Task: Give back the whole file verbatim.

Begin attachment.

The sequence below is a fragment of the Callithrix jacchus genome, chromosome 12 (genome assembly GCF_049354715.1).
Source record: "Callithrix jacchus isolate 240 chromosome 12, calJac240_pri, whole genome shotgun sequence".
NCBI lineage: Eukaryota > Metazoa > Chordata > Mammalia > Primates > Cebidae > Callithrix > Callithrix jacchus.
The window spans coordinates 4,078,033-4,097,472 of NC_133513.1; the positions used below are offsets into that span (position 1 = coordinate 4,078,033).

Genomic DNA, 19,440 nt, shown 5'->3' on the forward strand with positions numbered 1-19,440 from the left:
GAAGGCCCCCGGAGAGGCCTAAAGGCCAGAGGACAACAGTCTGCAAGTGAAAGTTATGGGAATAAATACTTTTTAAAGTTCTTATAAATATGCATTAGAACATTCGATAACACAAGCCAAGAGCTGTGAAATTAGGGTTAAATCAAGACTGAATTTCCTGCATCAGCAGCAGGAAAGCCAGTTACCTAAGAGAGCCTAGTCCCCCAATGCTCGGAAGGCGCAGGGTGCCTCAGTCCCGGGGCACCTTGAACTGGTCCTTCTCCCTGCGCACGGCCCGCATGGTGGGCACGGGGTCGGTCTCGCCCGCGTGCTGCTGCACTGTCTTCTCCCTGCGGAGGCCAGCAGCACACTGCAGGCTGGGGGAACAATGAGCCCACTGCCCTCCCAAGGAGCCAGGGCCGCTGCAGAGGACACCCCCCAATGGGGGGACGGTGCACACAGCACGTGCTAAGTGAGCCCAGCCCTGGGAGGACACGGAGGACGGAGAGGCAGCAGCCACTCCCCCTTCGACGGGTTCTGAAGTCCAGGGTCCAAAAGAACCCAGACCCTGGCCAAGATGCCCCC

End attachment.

The sequence below is a fragment of the Callithrix jacchus genome, chromosome 12 (genome assembly GCF_049354715.1).
Source record: "Callithrix jacchus isolate 240 chromosome 12, calJac240_pri, whole genome shotgun sequence".
NCBI lineage: Eukaryota > Metazoa > Chordata > Mammalia > Primates > Cebidae > Callithrix > Callithrix jacchus.
The window spans coordinates 4,078,033-4,097,472 of NC_133513.1; the positions used below are offsets into that span (position 1 = coordinate 4,078,033).

Genomic DNA, 19,440 nt, shown 5'->3' on the forward strand with positions numbered 1-19,440 from the left:
GAAGGCCCCCGGAGAGGCCTAAAGGCCAGAGGACAACAGTCTGCAAGTGAAAGTTATGGGAATAAATACTTTTTAAAGTTCTTATAAATATGCATTAGAACATTCGATAACACAAGCCAAGAGCTGTGAAATTAGGGTTAAATCAAGACTGAATTTCCTGCATCAGCAGCAGGAAAGCCAGTTACCTAAGAGAGCCTAGTCCCCCAATGCTCGGAAGGCGCAGGGTGCCTCAGTCCCGGGGCACCTTGAACTGGTCCTTCTCCCTGCGCACGGCCCGCATGGTGGGCACGGGGTCGGTCTCGCCCGCGTGCTGCTGCACTGTCTTCTCCCTGCGGAGGCCAGCAGCACACTGCAGGCTGGGGGAACAATGAGCCCACTGCCCTCCCAAGGAGCCAGGGCCGCTGCAGAGGACACCCCCCAATGGGGGGACGGTGCACACAGCACGTGCTAAGTGAGCCCAGCCCTGGGAGGACACGGAGGACGGAGAGGCAGCAGCCACTCCCCCTTCGACGGGTTCTGAAGTCCAGGGTCCAAAAGAACCCAGACCCTGGCCAAGATGCCCCC